PhD top-up scholarships supporting our emerging asthma research (Paige Dent)

Paige Dent Paige Dent

University of Newcastle

Asthma Australia is proud to support the careers of our future asthma researchers! One of the ways we do this is through PhD top-up scholarships to support researchers during their studies.

Paige is currently undertaking her PhD at the University of Newcastle, after completing her honours year in 2022. For the last two years, Paige has also worked as a behaviour therapist with young children with neurodevelopmental conditions, which has led her to this research project.

In her PhD, Paige hopes to explore the link between childhood asthma and neurodevelopmental outcomes, which is currently not well known. This new knowledge from Paige’s PhD might help lead to earlier detection of neurodevelopmental differences in children with or at risk of asthma, and a better understanding of the role of inflammation in disease process.

Project Status: In progress

Grant Type: PhD grant


Why was funding this research important?

There is a high prevalence of both asthma (11% of the population) and neurodevelopmental conditions (10% of children) in Australia. Asthma is the leading cause of burden of disease for children. Neurodevelopmental disorders impact children’s schooling through missing school days due to symptoms and management and difficulties in school learning and environment.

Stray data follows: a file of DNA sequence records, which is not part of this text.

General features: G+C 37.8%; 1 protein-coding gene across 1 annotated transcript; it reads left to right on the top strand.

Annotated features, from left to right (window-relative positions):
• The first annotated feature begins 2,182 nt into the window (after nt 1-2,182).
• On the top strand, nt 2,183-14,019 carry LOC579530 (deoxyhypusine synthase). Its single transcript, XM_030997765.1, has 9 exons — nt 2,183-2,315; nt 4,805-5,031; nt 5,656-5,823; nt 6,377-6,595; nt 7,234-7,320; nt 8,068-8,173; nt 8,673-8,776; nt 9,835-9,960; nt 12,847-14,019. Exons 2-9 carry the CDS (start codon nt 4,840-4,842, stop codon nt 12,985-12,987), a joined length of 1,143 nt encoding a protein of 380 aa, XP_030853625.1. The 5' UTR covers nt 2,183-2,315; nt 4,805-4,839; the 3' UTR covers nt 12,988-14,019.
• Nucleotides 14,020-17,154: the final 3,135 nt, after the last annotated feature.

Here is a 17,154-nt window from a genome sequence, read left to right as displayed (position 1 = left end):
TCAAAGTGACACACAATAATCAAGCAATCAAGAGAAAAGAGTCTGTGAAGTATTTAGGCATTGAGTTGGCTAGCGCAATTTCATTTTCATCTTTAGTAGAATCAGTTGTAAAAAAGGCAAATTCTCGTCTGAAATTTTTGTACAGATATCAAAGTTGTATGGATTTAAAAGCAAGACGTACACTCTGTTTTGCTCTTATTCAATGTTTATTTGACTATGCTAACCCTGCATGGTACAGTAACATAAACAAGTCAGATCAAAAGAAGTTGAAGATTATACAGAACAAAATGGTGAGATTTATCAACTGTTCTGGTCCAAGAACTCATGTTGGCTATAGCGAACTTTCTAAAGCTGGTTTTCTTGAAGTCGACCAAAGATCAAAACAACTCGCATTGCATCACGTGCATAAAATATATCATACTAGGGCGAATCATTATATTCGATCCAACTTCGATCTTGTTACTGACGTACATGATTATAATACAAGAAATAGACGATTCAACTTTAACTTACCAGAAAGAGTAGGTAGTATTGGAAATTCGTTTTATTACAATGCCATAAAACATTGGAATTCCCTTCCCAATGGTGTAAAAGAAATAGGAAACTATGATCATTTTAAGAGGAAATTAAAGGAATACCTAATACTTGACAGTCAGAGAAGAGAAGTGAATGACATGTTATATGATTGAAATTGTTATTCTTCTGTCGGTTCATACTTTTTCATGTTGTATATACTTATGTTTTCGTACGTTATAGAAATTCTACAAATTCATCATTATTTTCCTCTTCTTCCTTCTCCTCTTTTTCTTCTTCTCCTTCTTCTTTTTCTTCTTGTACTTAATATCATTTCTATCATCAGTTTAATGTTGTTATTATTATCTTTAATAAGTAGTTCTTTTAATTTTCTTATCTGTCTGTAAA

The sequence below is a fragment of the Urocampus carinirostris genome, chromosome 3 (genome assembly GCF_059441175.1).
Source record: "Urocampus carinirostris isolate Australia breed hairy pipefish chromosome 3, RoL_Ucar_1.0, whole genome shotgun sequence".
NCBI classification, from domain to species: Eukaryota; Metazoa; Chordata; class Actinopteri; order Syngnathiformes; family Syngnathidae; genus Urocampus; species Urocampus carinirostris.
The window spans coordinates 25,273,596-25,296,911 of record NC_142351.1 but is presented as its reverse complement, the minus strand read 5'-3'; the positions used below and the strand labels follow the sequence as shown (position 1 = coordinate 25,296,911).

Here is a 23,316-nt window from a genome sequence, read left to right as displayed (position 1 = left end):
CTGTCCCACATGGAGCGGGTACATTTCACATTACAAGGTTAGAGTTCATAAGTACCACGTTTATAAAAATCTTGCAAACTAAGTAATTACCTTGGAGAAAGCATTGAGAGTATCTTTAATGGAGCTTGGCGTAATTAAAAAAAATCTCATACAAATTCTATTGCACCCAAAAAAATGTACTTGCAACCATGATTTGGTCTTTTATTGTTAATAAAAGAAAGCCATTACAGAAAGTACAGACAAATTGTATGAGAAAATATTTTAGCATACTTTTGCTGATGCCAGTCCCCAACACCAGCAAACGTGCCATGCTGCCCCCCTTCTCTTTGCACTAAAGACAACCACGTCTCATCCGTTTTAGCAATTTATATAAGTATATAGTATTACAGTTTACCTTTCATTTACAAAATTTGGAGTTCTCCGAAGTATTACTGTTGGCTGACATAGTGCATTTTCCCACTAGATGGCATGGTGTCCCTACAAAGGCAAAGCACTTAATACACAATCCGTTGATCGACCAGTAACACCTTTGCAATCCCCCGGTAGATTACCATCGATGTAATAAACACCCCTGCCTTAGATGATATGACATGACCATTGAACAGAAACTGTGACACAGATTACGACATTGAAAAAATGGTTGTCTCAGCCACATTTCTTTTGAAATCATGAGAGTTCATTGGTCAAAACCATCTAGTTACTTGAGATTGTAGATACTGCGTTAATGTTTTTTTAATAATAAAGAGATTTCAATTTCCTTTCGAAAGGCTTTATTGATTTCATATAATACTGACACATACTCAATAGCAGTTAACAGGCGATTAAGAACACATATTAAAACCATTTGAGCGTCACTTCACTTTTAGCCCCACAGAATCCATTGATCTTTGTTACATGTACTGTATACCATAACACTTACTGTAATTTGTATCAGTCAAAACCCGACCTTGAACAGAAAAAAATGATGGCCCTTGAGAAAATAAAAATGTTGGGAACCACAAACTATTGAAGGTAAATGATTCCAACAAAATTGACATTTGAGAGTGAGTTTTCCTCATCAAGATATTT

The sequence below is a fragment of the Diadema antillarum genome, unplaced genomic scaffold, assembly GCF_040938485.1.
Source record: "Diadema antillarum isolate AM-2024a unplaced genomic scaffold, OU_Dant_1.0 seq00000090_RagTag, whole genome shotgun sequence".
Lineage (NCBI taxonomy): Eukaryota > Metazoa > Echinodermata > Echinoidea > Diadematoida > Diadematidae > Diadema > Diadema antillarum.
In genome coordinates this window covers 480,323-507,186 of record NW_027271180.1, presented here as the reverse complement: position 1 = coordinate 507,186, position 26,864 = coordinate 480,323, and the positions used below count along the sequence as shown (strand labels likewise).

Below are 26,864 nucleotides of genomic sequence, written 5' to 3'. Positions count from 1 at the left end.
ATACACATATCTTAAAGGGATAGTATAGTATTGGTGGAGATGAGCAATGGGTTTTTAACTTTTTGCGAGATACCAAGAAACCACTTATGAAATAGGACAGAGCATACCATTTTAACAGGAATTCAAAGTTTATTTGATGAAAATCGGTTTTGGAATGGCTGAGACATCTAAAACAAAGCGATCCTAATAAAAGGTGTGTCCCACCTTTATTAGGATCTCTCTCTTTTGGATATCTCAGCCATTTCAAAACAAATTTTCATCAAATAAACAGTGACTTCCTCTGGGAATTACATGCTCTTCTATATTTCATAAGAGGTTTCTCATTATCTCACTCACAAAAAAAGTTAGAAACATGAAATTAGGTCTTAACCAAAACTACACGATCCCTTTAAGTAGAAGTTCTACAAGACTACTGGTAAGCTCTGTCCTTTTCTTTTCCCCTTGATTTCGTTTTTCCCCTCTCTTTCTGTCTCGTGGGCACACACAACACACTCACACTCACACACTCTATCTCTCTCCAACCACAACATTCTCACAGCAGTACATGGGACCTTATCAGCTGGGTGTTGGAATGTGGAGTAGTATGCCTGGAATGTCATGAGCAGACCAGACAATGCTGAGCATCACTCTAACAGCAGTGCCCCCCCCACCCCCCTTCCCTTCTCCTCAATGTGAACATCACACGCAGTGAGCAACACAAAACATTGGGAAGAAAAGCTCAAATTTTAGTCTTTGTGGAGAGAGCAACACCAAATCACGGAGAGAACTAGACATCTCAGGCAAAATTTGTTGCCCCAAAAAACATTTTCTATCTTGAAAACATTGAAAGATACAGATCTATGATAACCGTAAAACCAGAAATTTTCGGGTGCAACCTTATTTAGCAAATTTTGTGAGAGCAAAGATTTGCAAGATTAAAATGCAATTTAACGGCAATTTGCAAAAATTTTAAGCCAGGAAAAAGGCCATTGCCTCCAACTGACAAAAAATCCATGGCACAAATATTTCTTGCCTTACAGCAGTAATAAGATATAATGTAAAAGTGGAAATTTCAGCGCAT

Paige’s PhD project will include two key components:

  1. Reviewing all the existing evidence on children who have asthma and neurodevelopmental conditions (a systematic review)
  2. Using the Breathing for Life Trial birth cohort participants to examine:
    1. The neurodevelopmental traits in pre-school aged children,
    2. The respiratory symptoms and the development of asthma from infancy to preschool age, and
    3. The links and mechanisms of the relationship between asthma and neurodevelopment in children.

“This scholarship from Asthma Australia has given the opportunity to expand my psychology studies, skills and experience into the area of asthma research. On a personal level, as a person with asthma myself, it is important to me to be actively contributing to research about how asthma impacts society and what we can do to improve the outcomes.” – Paige Dent

Paige Dent is supervised by Associate Professor Vanessa Murphy and Dr Olivia Whalen